In July 2017, columnist Abdul Al-Hamid Al-Majjali wrote in the Jordanian daily Al-Dustourthat the Arabs believe in conspiracymore than any other people in the world. He highlighted how many in the Arab world see events as foreign plots hatched in dark chambers in the West. Almost a year later, protests erupted in Jordan against IMF-backed austerity measures. Like all crises in the Arab world, Jordan’s protests attracted another conspiracy theory –“the deal of the century.” But unlike previous conspiracies, the new one does not only blame the West, but also certain Arab countries, mainly Saudi Arabia and its allies. Precisely why, is dangerous and destructive.
The term “deal of the century” was circulated more than a year ago, when American President Donald Trump expressed his desire to achieve a comprehensive resolution to the Israeli-Palestinian conflict. Trump’s good relationship with Israel’s government and with key Arab states have raised hopes of reviving 2002’s Arab Peace Initiativeof recognising Israel in return for a Palestinian State with borders such as those that existed before the 1967 war.
Trump’s interest has ignited a vociferous debate about whether such a deal is feasible, even in the absence of any specific details about Trump’s initiative, specifically when he met the Palestinian president in Bethlehem in May 2017.
But the American president did not need to say anything; many Arabs have decided to articulate their own versions of the “deal of the century.” Over the past 12 months, I have heard head-spinning scenarios being projected around this elusive deal, on both social and mainstream media. Ordinary Arabs, revolutionary activists, and even analysts and journalists have postulated about the details of such a dubious deal. Outlandish scenarios, such as Jordan as the new Palestine or Sinai as an extension of Gaza, were circulated.
The latest wave of protests in Jordan came as a gift to advocates of this alleged plot. “They want to destroy Jordan, because it refused to fulfil their deal of the century,” was a mantra that became almost synonymous with news of the protests in the streets of Jordanian cities. What has been consistent in all the various scenarios is the implication of certain Arab countries, particularly Saudi Arabia, the UAE, and Egyptin such plots, and the portrayal of those states as traitors to the Palestinian cause.
Traditional enemies, such as America and Israel, and all the valid reasons that Al-Majjali rightly explained, are not the sole explanations. After decades of enshrining conspiracies in the Arab psyche, imaginative plots have been weaponised and used to demonise certain Arab countries. Welcome to stage II of the conspiracy, in which Arabs are the neo-traitors.
Unlike other conspiracies, the “deal of the century” is gaining traction and appeal among many, not just because of the century-old mistrust of Western motives or the Trump administration’s warm relations with Israel, but because it serves the interests of certain countries and alliances in the region.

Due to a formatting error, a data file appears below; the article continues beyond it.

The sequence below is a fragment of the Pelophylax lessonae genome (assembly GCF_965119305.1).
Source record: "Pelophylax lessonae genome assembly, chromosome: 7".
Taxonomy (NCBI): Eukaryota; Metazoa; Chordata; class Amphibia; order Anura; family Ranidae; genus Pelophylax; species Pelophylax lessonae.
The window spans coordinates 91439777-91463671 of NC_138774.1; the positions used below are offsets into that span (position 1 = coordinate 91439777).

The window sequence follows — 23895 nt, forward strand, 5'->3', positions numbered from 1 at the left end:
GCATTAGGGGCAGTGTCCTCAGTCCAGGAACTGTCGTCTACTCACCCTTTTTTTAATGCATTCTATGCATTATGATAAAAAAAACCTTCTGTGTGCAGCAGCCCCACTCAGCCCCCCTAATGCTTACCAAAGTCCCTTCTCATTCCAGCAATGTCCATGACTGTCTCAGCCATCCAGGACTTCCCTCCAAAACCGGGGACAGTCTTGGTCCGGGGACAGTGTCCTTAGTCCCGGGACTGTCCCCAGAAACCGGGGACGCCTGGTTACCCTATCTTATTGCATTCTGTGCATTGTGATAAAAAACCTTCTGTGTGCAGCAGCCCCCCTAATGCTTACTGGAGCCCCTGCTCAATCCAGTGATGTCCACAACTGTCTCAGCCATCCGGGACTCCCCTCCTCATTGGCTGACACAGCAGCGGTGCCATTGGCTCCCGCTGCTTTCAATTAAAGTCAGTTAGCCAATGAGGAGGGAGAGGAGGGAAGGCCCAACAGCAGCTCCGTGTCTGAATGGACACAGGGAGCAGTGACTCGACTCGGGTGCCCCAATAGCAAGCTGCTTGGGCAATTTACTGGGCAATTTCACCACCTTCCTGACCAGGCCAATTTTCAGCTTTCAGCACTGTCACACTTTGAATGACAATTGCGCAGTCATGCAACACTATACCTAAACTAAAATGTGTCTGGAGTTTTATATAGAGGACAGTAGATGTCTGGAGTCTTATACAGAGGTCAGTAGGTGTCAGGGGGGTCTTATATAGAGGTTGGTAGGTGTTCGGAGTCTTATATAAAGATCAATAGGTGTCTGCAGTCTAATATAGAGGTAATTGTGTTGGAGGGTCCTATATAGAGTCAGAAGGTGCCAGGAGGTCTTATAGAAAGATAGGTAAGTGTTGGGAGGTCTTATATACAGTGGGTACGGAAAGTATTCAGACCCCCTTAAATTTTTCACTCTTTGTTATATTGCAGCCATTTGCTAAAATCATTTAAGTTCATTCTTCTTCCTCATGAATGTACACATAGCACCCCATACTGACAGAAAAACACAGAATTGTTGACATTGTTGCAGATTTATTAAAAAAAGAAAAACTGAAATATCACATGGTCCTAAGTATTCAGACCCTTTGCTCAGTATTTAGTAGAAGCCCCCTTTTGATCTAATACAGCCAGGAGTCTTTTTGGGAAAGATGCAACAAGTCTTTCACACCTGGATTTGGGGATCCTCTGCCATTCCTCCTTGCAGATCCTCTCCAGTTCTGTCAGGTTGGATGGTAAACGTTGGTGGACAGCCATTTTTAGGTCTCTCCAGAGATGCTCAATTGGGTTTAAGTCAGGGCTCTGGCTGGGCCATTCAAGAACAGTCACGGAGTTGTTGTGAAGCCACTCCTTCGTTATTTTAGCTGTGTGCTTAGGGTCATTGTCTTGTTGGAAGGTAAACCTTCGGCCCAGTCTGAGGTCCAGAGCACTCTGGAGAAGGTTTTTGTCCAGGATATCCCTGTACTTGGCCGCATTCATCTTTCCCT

Two events that indirectly helped rumours of the “deal of the century” plot flourish were the Qatar crisis and the US withdrawal from the Iran deal. In March 2002, there was hardly any criticism against the late Saudi King Abdullah when he unveiled the Arab Peace Initiative. But that was before the Arab Spring, and Saudi Arabia was almost immune from criticism.
In the post-Arab Spring era, however, the political map of the region has been re-drawn. Three camps have emerged, two Islamists, the Iranian camp and the Qatari-Muslim Brotherhood ones; a new Saudi-quartet coalition that divorced Islamism and is seen as more pragmatic towards Israel. The so-called “deal of the century” has become a convenient tool in the hands of those whose mission it is to discredit the Saudi camp. In the alleged plot, Egypt’s buffer zone in North Sinai is portrayed, not as a counter-terrorism measure as Egypt has asserted, but as a preparation for the future relocation of Palestinians. Jordan’s dwindling aid is also portrayed as a deliberate tactic, particularly by Saudi Arabia and the UAE, allegedly aimed to help Israel to create Palestine in Jordan, instead of the West Bank.
Here in Al-Hurra, Joyce Karam explained the reality in Jordan and how the protests had nothing to do with any foreign conspiracy or deal. I also wrote before countering the myth of Sisi’s Sinai proposal But how can logic win when religion and national identiy are used to boost certain camps in the region?
Advocates of the ‘deal of the century” myth exploits two conflicting attitudes in the Middl East: The first is a dogmatic one that suggests Palestinians will be the ultimate losers from any peace deal with Israel. The second is a pragmatic attitude, driven by the fear that the status quo will ultimately harm the Palestinian cause, and that a deal with Israel is needed.
People are entitled to disagree with pragmatism, but they have no right to blur the differences between pragmatism and betrayal.
Author: Nervana Mahmoud
Nervana Mahmoud is a doctor and independent political commentator on Egypt and MENA Al Hurra News, BBC’s 100 women 2013 and an advocate for liberal tolerant Middle East.